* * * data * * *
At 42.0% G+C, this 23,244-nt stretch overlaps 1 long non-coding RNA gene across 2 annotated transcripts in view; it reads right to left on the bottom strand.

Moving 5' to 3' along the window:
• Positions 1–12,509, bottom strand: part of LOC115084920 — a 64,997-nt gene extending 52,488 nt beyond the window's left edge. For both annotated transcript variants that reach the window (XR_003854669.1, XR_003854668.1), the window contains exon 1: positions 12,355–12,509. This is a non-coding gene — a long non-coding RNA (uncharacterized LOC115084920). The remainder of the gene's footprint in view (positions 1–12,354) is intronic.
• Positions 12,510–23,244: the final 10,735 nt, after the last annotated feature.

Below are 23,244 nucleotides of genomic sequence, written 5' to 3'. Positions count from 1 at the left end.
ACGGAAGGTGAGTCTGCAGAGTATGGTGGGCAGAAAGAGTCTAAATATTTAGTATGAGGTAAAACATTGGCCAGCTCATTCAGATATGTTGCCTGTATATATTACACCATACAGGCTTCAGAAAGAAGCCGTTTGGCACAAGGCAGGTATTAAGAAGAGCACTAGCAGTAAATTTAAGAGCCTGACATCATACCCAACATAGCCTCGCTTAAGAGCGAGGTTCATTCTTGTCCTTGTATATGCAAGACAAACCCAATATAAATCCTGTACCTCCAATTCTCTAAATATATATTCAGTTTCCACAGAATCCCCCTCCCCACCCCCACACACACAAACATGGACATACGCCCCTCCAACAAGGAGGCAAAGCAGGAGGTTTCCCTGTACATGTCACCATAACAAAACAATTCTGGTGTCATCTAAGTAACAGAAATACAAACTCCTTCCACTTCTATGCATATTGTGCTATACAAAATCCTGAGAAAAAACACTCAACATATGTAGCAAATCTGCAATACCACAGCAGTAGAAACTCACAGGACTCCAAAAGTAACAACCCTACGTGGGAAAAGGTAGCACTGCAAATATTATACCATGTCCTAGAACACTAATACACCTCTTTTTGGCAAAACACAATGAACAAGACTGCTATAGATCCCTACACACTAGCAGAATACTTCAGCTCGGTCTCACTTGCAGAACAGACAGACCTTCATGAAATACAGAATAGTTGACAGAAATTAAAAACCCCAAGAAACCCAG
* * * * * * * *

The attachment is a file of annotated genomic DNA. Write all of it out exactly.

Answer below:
At 42.0% G+C, this 23,244-nt stretch overlaps 1 long non-coding RNA gene across 2 annotated transcripts in view; it reads right to left on the bottom strand.

Moving 5' to 3' along the window:
• Positions 1–12,509, bottom strand: part of LOC115084920 — a 64,997-nt gene extending 52,488 nt beyond the window's left edge. For both annotated transcript variants that reach the window (XR_003854669.1, XR_003854668.1), the window contains exon 1: positions 12,355–12,509. This is a non-coding gene — a long non-coding RNA (uncharacterized LOC115084920). The remainder of the gene's footprint in view (positions 1–12,354) is intronic.
• Positions 12,510–23,244: the final 10,735 nt, after the last annotated feature.

Below are 23,244 nucleotides of genomic sequence, written 5' to 3'. Positions count from 1 at the left end.
ACGGAAGGTGAGTCTGCAGAGTATGGTGGGCAGAAAGAGTCTAAATATTTAGTATGAGGTAAAACATTGGCCAGCTCATTCAGATATGTTGCCTGTATATATTACACCATACAGGCTTCAGAAAGAAGCCGTTTGGCACAAGGCAGGTATTAAGAAGAGCACTAGCAGTAAATTTAAGAGCCTGACATCATACCCAACATAGCCTCGCTTAAGAGCGAGGTTCATTCTTGTCCTTGTATATGCAAGACAAACCCAATATAAATCCTGTACCTCCAATTCTCTAAATATATATTCAGTTTCCACAGAATCCCCCTCCCCACCCCCACACACACAAACATGGACATACGCCCCTCCAACAAGGAGGCAAAGCAGGAGGTTTCCCTGTACATGTCACCATAACAAAACAATTCTGGTGTCATCTAAGTAACAGAAATACAAACTCCTTCCACTTCTATGCATATTGTGCTATACAAAATCCTGAGAAAAAACACTCAACATATGTAGCAAATCTGCAATACCACAGCAGTAGAAACTCACAGGACTCCAAAAGTAACAACCCTACGTGGGAAAAGGTAGCACTGCAAATATTATACCATGTCCTAGAACACTAATACACCTCTTTTTGGCAAAACACAATGAACAAGACTGCTATAGATCCCTACACACTAGCAGAATACTTCAGCTCGGTCTCACTTGCAGAACAGACAGACCTTCATGAAATACAGAATAGTTGACAGAAATTAAAAACCCCAAGAAACCCAG